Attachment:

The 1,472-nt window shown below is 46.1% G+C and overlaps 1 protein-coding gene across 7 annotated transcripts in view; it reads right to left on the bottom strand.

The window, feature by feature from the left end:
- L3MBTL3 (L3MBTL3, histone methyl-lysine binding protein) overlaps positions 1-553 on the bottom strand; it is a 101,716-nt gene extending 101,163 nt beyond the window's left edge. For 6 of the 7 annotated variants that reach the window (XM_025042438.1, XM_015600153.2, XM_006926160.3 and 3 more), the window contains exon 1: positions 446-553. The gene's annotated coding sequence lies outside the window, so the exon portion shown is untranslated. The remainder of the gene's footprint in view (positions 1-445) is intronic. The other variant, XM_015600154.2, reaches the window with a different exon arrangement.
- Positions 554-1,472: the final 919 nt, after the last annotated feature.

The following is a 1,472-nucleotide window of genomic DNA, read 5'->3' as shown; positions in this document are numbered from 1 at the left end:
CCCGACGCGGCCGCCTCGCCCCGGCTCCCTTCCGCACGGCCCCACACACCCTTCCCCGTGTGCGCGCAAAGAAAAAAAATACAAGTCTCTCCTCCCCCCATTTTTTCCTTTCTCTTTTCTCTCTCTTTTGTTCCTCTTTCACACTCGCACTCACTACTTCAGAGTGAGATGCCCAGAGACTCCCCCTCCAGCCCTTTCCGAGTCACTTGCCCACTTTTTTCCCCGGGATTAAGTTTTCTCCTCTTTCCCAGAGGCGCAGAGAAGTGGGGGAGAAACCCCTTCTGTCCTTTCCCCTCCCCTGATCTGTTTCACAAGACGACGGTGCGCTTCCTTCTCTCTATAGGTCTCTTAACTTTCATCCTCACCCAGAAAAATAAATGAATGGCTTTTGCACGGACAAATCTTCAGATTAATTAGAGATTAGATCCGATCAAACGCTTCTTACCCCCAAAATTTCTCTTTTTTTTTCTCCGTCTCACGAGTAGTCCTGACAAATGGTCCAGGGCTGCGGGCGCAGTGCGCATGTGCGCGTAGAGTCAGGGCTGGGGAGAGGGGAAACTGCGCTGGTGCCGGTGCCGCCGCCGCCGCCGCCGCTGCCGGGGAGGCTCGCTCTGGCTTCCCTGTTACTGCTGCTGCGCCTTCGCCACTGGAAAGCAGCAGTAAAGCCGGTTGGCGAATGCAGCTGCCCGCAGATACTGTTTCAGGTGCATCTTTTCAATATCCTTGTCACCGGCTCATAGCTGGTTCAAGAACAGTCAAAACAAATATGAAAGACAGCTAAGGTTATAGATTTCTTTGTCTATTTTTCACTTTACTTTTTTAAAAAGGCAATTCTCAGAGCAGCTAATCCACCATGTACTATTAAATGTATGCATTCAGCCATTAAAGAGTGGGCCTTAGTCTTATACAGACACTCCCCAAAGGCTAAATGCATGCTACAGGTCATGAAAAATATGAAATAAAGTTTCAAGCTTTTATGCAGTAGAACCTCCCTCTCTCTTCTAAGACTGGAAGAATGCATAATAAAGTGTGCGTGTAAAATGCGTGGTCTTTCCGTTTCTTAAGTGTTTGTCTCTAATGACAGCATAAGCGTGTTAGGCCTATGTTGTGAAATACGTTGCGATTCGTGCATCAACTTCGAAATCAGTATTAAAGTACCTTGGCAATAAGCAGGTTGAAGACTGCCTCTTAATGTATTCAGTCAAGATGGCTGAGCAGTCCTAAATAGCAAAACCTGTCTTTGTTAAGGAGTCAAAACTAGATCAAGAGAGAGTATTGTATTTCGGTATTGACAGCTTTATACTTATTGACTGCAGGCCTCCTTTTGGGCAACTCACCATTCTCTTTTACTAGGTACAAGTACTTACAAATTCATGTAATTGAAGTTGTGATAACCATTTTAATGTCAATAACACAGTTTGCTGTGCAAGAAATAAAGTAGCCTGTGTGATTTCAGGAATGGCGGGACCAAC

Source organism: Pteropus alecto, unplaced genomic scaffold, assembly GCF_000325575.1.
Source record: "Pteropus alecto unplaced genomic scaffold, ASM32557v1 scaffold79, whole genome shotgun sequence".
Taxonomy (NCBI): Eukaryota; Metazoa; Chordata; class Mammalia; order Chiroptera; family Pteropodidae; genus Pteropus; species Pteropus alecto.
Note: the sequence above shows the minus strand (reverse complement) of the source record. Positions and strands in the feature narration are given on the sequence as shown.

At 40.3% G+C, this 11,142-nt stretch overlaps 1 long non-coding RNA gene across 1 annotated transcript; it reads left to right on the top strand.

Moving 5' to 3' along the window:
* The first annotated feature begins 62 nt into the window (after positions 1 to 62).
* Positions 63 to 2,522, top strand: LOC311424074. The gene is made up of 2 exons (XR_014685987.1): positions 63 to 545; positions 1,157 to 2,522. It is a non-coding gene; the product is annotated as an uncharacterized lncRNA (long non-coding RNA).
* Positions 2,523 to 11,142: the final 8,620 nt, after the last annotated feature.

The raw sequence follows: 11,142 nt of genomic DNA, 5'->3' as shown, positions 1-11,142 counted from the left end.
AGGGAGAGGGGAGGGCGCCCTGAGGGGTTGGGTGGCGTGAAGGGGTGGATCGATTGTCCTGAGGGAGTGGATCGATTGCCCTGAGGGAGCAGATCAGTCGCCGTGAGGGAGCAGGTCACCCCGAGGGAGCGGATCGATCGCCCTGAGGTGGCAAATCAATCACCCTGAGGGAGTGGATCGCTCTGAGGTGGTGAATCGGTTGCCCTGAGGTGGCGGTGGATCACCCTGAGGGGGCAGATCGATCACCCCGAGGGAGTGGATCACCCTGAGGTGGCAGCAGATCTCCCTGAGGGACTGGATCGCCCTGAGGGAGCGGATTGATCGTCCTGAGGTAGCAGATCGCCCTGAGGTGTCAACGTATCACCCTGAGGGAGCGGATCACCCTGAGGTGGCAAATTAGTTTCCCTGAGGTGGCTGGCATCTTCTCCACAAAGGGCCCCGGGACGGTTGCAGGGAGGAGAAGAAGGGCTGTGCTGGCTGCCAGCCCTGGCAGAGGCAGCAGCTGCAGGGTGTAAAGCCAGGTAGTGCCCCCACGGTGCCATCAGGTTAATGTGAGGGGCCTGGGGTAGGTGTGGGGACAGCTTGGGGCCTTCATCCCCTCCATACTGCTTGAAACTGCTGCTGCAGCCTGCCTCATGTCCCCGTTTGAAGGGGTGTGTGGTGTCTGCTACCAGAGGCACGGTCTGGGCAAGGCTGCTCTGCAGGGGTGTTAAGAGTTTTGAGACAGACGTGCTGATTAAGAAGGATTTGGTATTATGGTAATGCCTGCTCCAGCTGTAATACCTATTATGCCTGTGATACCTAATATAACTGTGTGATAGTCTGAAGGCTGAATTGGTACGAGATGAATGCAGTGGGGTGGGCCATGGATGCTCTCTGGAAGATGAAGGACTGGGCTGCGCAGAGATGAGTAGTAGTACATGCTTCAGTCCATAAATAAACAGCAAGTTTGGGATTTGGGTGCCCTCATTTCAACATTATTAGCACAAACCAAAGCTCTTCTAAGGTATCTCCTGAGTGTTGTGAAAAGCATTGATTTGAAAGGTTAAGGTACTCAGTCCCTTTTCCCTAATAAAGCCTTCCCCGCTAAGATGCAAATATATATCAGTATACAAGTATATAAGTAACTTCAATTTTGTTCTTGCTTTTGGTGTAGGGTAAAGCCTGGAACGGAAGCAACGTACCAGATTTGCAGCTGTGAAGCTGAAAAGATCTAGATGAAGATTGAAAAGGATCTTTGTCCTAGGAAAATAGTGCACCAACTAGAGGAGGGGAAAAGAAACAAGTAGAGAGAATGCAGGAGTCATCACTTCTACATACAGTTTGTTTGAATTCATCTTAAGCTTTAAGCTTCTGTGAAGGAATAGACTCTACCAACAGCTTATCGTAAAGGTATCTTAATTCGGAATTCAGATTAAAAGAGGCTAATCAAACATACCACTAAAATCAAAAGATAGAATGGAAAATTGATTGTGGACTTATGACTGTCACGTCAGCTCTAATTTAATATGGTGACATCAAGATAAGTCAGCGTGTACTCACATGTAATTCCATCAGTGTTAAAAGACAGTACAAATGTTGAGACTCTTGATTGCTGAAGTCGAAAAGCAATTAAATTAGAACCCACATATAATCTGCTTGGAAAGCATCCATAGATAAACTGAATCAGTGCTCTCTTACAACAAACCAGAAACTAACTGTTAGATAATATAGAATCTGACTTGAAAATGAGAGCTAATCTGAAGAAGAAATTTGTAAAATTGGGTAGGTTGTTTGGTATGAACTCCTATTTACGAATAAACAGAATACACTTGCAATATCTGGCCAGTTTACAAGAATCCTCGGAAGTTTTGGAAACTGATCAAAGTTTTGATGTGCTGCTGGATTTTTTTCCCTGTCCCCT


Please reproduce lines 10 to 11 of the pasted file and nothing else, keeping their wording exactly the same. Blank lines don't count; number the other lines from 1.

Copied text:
Note: the sequence above shows the minus strand (reverse complement) of the source record. Positions and strands in the feature narration are given on the sequence as shown.

At 40.3% G+C, this 11,142-nt stretch overlaps 1 long non-coding RNA gene across 1 annotated transcript; it reads left to right on the top strand.